Organizational agility

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By Invitation: Insights and opinion from outside contributors

Competing through organizational agility
Three distinct types of agility—strategic, portfolio, and operational—help companies navigate turbulence. Each of them has its own sources and challenges. Donald Sull Market turbulence did not begin with the fall of Lehman Brothers, and it will not end when the global economy recovers.1Indeed, a variety of academic studies—using measures such as stock price volatility, the mortality of firms, the persistence of superior performance, the frequency of economic shocks, and the speed of technology dissemination—have concluded that volatility at the firm level increased somewhere between two- and fourfold from the 1970s to the 1990s (see sidebar, “Recommended reading”).

Don Sullis a professor of management practice at the London Business School and author of The Upside of Turbulence, which introduced the concept of operational, portfolio, and strategic agility.
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In turbulent markets, organizational agility, which I define as the capacity to identify and capture opportunities more quickly than rivals do, is invaluable. Executives know this: a recent McKinsey surveyfound that nine out of ten executives ranked organizational agility both as critical to business success and as growing in importance over time.2 The benefits of enhanced agility, according to survey respondents, include higher revenues, more satisfied customers and employees, improved operational efficiency, and a faster time to market. Over the past decade, I have analyzed more and lesssuccessful companies in some of the world’s most turbulent geographical and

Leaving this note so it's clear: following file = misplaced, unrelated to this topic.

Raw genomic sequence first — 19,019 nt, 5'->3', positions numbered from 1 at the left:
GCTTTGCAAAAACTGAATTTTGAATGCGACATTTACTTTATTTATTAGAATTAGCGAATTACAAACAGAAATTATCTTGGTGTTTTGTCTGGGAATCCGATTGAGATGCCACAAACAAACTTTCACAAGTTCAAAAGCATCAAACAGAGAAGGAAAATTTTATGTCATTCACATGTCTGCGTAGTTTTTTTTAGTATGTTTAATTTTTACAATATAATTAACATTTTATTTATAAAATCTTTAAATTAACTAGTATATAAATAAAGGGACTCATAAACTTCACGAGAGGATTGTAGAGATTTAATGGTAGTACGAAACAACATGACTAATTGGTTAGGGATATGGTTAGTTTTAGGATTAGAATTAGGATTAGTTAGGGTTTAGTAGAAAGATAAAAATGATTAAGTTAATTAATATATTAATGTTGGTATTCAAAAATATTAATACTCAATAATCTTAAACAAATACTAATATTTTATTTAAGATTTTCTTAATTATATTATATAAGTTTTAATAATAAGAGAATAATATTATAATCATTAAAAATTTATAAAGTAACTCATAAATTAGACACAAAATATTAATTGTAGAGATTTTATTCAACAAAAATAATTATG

I define turbulence as a measure of the frequency of unpredictable changes affecting the ability of companies to create and sustain value. 2 “Building a nimble organization: A McKinsey Global Survey,” mckinseyquarterly.com, July 2006.

Competing through organizational agility

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product markets, including China, Brazil,European fast fashion, and financial services. This research underscores the importance of agility for success in turbulent markets. My findings also revealed three distinct types of agility: strategic, portfolio, and operational. Strategic agility consists of spotting and seizing game-changing opportunities. Portfolio agility is the capacity to shift resources—including cash, talent, and managerialattention—quickly and effectively out of less promising business areas and into more attractive ones. And operational agility involves exploiting opportunities within a focused business model. Many organizations rely on a single form of agility—companies like Southwest Airlines or Tesco excel at seizing operational opportunities, while private-equity groups like TPG Capital or Kohlberg Kravis &Roberts (KKR) succeed through active portfolio management. In turbulent markets, however, overreliance on a single type of agility can be dangerous. An operationally agile company, for example, is at risk if its core business becomes less attractive. By detailing how companies have enhanced each type of agility, this article seeks to help other managers do the same.

Recommended reading
Theworks below present evidence on rising market turbulence, which can be measured in a number of ways: Firm-level volatility Diego A. Comin and Thomas Philippon, “The rise in firm-level volatility: Causes and consequences,” NBER Macroeconomics Annual, 2005, Volume 20, pp. 167–228. Probability of exit George P. Baker and Robert E. Kennedy, “Survivorship and the economic grim reaper,” Journal of Law,Economics, and Organization, 2002, Volume 18, Number 2, pp. 324–61. The speed with which industry leaders fall from their thrones William I. Huyett and S. Patrick Viguerie, “Extreme competition,” mckinseyquarterly.com, February 2005. Robert R. Wiggins and Timothy W. Ruefli, “Schumpeter’s ghost: Is hyper competition making the best of times shorter?” Strategic Management Journal, 2005, Volume 26,...
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